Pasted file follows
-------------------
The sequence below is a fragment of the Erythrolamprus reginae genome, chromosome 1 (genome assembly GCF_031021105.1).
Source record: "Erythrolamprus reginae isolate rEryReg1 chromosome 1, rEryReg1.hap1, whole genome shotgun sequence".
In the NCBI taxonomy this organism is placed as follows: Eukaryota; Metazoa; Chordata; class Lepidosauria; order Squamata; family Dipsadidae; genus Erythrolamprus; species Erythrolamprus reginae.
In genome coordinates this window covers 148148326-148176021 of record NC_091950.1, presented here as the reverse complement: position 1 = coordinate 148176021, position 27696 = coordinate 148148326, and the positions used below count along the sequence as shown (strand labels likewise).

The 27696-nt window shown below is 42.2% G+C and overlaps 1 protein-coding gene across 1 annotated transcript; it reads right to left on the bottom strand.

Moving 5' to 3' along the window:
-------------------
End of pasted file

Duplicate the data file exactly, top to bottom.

The sequence below is a fragment of the Erythrolamprus reginae genome, chromosome 1 (genome assembly GCF_031021105.1).
Source record: "Erythrolamprus reginae isolate rEryReg1 chromosome 1, rEryReg1.hap1, whole genome shotgun sequence".
In the NCBI taxonomy this organism is placed as follows: Eukaryota; Metazoa; Chordata; class Lepidosauria; order Squamata; family Dipsadidae; genus Erythrolamprus; species Erythrolamprus reginae.
In genome coordinates this window covers 148148326-148176021 of record NC_091950.1, presented here as the reverse complement: position 1 = coordinate 148176021, position 27696 = coordinate 148148326, and the positions used below count along the sequence as shown (strand labels likewise).

The 27696-nt window shown below is 42.2% G+C and overlaps 1 protein-coding gene across 1 annotated transcript; it reads right to left on the bottom strand.

Moving 5' to 3' along the window: